Findings and Risk Factors
Findings and Risk Factors




Osteoporosis is a disease in which the density and quality of bone are reduced and bones are susceptible to fractures. The osteoporosis condition can be presented without any symptoms for decades, because osteoporosis does not cause symptoms unless bone fractures.

Although this most common skeletal disorder is seen in women especially after menopause, it occurs most often in older people of both sexes and also may affect children.

Most osteoporosis-related fractures occur in the hip, spine, wrist or forearm near the shoulder. Those fractures may result from mild falls or bumps. Loss of height is also a significant indicator of the disease. Compression fractures in the spine are responsible for the height loss and can cause a great deal of pain. Patients may lose up to 15 cm or more in their height. Successive compression or crush fractures may lead to increased curvature of the spine. As a result, there is typically an abnormal rounding of the upper back, known as a "dowager's hump”. Hip fractures are the most serious of all osteoporotic fractures and are a major cause of disability in older adults and increase the risk of death. Osteoporosis leads to back pain, posture disorders, increased risk of falls and reduced duration and quality of life and results in an economic burden to the health care system.

Genetic susceptibility plays an important role in development of osteoporosis and hormonal factors, malnutrition, inappropriate lifestyle, lack of physical activity and exercise, certain diseases and medications have significant negative effects on bone health.



  • Aging – especially women over 65 years, men over 70 years
  • History of broken bones due to a mild trauma or without any trauma
  • Low estrogen levels in women and low testosterone levels in men
  • Low body weight in both women and men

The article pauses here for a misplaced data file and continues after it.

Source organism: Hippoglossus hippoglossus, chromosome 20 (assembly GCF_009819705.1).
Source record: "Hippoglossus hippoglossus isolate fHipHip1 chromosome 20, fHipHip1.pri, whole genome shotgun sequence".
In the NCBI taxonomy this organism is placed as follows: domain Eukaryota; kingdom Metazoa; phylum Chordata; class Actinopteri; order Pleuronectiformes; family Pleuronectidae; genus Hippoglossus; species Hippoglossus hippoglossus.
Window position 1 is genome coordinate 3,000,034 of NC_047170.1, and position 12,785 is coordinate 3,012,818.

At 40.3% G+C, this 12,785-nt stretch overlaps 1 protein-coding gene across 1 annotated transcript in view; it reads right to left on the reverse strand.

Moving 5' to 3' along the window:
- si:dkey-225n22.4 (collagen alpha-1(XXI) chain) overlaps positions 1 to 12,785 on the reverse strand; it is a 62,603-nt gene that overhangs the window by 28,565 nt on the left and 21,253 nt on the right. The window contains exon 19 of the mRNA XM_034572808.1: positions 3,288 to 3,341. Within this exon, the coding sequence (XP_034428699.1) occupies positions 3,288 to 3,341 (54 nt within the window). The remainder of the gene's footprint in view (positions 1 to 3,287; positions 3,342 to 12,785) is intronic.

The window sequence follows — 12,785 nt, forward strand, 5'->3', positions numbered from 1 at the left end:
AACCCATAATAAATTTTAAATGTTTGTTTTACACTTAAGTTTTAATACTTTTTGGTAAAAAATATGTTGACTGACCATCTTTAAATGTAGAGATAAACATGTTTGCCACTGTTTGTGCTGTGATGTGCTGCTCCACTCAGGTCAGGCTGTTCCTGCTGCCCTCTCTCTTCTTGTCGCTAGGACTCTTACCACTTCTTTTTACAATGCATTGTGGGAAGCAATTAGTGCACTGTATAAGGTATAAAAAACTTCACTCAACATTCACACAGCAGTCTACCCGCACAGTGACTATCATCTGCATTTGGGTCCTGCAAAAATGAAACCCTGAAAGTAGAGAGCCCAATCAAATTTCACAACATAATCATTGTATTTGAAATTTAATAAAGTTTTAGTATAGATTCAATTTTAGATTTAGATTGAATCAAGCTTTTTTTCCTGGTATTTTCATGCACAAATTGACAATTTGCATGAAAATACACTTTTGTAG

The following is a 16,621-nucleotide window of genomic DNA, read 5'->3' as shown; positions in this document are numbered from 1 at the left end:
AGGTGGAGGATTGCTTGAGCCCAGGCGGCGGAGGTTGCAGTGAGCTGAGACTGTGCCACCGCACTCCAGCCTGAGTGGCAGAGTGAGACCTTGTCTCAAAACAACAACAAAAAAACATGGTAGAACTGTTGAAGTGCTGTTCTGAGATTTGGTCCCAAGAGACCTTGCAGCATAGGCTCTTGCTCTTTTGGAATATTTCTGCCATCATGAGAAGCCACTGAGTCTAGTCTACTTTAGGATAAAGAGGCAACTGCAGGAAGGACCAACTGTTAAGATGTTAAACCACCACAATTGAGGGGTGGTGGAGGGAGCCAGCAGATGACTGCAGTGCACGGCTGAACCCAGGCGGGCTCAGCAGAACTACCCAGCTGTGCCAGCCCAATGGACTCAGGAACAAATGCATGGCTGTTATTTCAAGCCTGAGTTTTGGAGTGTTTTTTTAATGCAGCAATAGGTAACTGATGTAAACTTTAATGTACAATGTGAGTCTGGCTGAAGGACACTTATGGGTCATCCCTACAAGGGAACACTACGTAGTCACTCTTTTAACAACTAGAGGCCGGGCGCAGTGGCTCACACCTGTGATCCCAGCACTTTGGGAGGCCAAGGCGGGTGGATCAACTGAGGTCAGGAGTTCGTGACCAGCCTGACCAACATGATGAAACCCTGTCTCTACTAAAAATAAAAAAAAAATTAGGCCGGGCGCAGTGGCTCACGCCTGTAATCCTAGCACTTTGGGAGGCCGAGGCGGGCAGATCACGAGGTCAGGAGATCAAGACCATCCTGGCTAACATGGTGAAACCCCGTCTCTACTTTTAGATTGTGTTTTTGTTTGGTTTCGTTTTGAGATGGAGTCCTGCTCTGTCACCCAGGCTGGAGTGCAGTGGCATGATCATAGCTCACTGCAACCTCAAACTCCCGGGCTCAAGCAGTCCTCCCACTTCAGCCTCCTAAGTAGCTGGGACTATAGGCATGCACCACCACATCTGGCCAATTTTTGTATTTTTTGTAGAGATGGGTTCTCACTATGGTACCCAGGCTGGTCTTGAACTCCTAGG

• Smoking
  • Loss of height
  • Family history of osteoporosis and/or fracture
  • Certain medical conditions
  • Long-term use of certain medications


  • Celiac Diseaseı
  • Chronic obstructive pulmonary disease and asthma bronchiale
  • Hyperparathyroidism
  • Hyperthyroidism
  • Inflammatory bowel disease
  • Kidney stone disease
  • Rheumatoid arthritis
  • Cancer


  • Antiepileptic drugs
  • Breast cancer treatment drugs
  • Cortisone
  • Proton pump inhibitors
  • Selective serotonin reuptake inhibitors
  • Thyroid hormone treatment
  • Lithium
  • Methotrexate
  • Anti-acids


Osteoporosis is diagnosed by evaluating both risk factors and measurements of bone mineral density. There are many risk factors for the development of osteoporosis and they can be divided into two groups - modifiable and non-modifiable. Considering modifiable risk factors for preventing osteoporosis and osteoporosis-associated fractures is of importance. 


Non-modifiable risk factors:

  • Age
  • Female gender
  • Family history
  • Previous fracture
  • Race/ethnicity
  • Menopause/hysterectomy
  • Long-term glucocorticoid therapy
  • Rheumatoid arthritis
  • Primary/secondary hypogonadism in men

 Modifiable risk factors:

  • Alcohol
  • Smoking
  • Low body mass index
  • Poor nutrition
  • Vitamin D deficiency
  • Eating disorders
  • Insufficient exercise
  • Low dietary calcium intake
  • Frequent falls

 Take the New International Osteoporosis Society One-Minute Osteoporosis Risk Test:

1- Has either of your parents broken a hip after a minor bump or fall?
2- Have you broken a bone after a minor bump or fall?
3- Have you taken corticosteroid tablets (cortisone, prednisone, etc) for more than 6 months?
4- Have you lost more than 3cm in height?
5- Do you regularly drink heavily?
6- Do you smoke more than 20 cigarettes a day?
7- Do you suffer frequently from diarrhea (caused by problems such as celiac disease or Crohn's disease)?
For Women:
8- Did you undergo menopause before the age of 45?
9- Have your periods stopped for 12 months or more (other than because of pregnancy)?
For Men
10- Have you ever suffered from impotence, lack of libido or other symptoms related to low testosterone levels?

See your doctor if your answer is `Yes` to one of these questions